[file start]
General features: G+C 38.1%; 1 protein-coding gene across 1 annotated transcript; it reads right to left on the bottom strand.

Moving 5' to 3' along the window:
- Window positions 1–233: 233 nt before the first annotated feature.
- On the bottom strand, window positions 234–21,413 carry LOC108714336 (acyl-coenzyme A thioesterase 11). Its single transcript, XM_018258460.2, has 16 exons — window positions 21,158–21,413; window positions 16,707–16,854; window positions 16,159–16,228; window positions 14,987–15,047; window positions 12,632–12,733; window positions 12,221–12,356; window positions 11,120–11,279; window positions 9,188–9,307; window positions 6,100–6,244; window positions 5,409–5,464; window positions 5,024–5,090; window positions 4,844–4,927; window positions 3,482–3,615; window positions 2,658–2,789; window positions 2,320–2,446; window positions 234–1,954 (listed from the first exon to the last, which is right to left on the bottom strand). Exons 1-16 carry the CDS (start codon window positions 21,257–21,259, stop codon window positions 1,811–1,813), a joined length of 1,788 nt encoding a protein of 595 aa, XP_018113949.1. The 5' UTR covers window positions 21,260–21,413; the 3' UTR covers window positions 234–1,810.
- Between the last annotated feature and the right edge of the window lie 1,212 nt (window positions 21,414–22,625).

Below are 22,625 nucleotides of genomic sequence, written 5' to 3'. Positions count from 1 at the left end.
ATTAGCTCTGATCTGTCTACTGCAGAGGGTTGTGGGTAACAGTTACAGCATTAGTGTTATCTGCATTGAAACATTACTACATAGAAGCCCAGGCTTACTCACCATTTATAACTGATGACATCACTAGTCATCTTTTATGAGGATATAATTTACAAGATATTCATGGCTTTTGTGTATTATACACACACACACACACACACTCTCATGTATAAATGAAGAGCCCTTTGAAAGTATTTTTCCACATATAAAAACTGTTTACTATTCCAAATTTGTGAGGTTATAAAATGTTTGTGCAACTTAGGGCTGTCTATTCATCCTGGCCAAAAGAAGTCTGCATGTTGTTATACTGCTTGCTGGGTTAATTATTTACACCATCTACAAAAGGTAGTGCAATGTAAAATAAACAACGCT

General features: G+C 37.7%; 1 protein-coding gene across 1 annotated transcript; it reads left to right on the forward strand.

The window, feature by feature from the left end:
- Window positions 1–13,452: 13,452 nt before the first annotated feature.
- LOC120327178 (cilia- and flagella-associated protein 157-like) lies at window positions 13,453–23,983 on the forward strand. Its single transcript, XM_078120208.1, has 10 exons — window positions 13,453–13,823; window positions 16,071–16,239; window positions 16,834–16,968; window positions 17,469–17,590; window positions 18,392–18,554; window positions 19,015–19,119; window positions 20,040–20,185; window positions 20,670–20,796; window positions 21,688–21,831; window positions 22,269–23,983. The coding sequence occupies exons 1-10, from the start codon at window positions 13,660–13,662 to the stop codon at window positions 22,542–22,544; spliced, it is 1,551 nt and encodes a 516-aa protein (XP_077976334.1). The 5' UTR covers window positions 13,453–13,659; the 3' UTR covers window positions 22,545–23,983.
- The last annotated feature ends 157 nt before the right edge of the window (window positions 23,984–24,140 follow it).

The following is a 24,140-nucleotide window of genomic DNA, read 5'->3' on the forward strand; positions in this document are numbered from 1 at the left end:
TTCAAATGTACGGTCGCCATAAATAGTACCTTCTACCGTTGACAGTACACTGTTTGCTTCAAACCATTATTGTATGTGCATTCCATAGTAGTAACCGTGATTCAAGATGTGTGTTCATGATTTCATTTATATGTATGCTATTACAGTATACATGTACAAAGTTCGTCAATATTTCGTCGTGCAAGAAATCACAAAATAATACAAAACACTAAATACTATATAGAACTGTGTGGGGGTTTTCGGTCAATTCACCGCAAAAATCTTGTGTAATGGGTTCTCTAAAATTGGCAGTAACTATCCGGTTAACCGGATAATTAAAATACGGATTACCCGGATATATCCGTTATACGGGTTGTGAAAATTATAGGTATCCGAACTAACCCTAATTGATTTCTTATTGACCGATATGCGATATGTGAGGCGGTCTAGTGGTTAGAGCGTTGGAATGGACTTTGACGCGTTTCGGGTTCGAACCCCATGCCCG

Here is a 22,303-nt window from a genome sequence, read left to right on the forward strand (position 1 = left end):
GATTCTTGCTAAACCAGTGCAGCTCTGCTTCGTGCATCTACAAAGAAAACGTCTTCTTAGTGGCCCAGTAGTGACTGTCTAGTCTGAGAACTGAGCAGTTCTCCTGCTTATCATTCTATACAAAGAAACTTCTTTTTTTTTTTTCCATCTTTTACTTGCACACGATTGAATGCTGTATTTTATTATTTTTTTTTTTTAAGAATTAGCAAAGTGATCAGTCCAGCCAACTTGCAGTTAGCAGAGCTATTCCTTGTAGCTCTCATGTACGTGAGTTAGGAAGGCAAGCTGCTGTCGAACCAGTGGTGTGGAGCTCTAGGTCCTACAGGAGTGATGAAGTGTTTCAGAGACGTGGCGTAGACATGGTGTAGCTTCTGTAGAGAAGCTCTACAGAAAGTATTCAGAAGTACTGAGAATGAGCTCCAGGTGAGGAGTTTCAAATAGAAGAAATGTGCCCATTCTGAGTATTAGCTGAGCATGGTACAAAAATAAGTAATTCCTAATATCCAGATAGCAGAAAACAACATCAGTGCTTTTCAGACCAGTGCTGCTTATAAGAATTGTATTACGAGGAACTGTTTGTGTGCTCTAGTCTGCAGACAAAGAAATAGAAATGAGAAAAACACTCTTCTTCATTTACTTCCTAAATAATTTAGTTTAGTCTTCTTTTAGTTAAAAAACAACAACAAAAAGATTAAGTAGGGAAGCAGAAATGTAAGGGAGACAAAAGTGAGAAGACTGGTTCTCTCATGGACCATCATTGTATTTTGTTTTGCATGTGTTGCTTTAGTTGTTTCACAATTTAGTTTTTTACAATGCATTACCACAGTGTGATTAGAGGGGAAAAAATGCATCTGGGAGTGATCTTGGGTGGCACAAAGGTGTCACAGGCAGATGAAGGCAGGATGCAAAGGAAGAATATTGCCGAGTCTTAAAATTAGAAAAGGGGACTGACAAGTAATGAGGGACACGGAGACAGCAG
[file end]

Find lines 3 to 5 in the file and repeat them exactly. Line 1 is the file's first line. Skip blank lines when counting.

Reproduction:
- Window positions 1–233: 233 nt before the first annotated feature.
- On the bottom strand, window positions 234–21,413 carry LOC108714336 (acyl-coenzyme A thioesterase 11). Its single transcript, XM_018258460.2, has 16 exons — window positions 21,158–21,413; window positions 16,707–16,854; window positions 16,159–16,228; window positions 14,987–15,047; window positions 12,632–12,733; window positions 12,221–12,356; window positions 11,120–11,279; window positions 9,188–9,307; window positions 6,100–6,244; window positions 5,409–5,464; window positions 5,024–5,090; window positions 4,844–4,927; window positions 3,482–3,615; window positions 2,658–2,789; window positions 2,320–2,446; window positions 234–1,954 (listed from the first exon to the last, which is right to left on the bottom strand). Exons 1-16 carry the CDS (start codon window positions 21,257–21,259, stop codon window positions 1,811–1,813), a joined length of 1,788 nt encoding a protein of 595 aa, XP_018113949.1. The 5' UTR covers window positions 21,260–21,413; the 3' UTR covers window positions 234–1,810.
- Between the last annotated feature and the right edge of the window lie 1,212 nt (window positions 21,414–22,625).